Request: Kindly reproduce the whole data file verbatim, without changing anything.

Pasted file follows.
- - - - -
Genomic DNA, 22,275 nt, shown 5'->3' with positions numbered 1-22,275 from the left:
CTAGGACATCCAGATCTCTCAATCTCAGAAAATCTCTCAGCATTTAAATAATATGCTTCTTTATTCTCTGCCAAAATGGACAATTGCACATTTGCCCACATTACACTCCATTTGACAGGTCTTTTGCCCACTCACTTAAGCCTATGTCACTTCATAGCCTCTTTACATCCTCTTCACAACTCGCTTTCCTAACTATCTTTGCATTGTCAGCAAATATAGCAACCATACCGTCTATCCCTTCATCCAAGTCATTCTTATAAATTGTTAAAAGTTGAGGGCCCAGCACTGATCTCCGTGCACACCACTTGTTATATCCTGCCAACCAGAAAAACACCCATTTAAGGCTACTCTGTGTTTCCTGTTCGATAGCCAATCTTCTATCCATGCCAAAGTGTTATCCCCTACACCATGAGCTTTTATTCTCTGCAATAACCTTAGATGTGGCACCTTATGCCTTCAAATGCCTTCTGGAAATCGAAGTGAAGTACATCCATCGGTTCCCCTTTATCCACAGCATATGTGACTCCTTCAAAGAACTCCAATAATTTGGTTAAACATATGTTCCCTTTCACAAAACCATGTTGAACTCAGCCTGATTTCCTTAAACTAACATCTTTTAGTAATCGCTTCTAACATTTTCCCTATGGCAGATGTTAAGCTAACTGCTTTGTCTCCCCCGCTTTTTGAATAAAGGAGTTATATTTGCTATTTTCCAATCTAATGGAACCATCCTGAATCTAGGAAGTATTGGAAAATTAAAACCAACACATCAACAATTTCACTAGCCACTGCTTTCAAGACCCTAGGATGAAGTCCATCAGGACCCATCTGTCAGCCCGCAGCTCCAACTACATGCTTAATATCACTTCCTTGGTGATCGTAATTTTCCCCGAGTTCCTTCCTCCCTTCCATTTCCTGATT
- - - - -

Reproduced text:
Genomic DNA, 22,275 nt, shown 5'->3' with positions numbered 1-22,275 from the left:
CTAGGACATCCAGATCTCTCAATCTCAGAAAATCTCTCAGCATTTAAATAATATGCTTCTTTATTCTCTGCCAAAATGGACAATTGCACATTTGCCCACATTACACTCCATTTGACAGGTCTTTTGCCCACTCACTTAAGCCTATGTCACTTCATAGCCTCTTTACATCCTCTTCACAACTCGCTTTCCTAACTATCTTTGCATTGTCAGCAAATATAGCAACCATACCGTCTATCCCTTCATCCAAGTCATTCTTATAAATTGTTAAAAGTTGAGGGCCCAGCACTGATCTCCGTGCACACCACTTGTTATATCCTGCCAACCAGAAAAACACCCATTTAAGGCTACTCTGTGTTTCCTGTTCGATAGCCAATCTTCTATCCATGCCAAAGTGTTATCCCCTACACCATGAGCTTTTATTCTCTGCAATAACCTTAGATGTGGCACCTTATGCCTTCAAATGCCTTCTGGAAATCGAAGTGAAGTACATCCATCGGTTCCCCTTTATCCACAGCATATGTGACTCCTTCAAAGAACTCCAATAATTTGGTTAAACATATGTTCCCTTTCACAAAACCATGTTGAACTCAGCCTGATTTCCTTAAACTAACATCTTTTAGTAATCGCTTCTAACATTTTCCCTATGGCAGATGTTAAGCTAACTGCTTTGTCTCCCCCGCTTTTTGAATAAAGGAGTTATATTTGCTATTTTCCAATCTAATGGAACCATCCTGAATCTAGGAAGTATTGGAAAATTAAAACCAACACATCAACAATTTCACTAGCCACTGCTTTCAAGACCCTAGGATGAAGTCCATCAGGACCCATCTGTCAGCCCGCAGCTCCAACTACATGCTTAATATCACTTCCTTGGTGATCGTAATTTTCCCCGAGTTCCTTCCTCCCTTCCATTTCCTGATT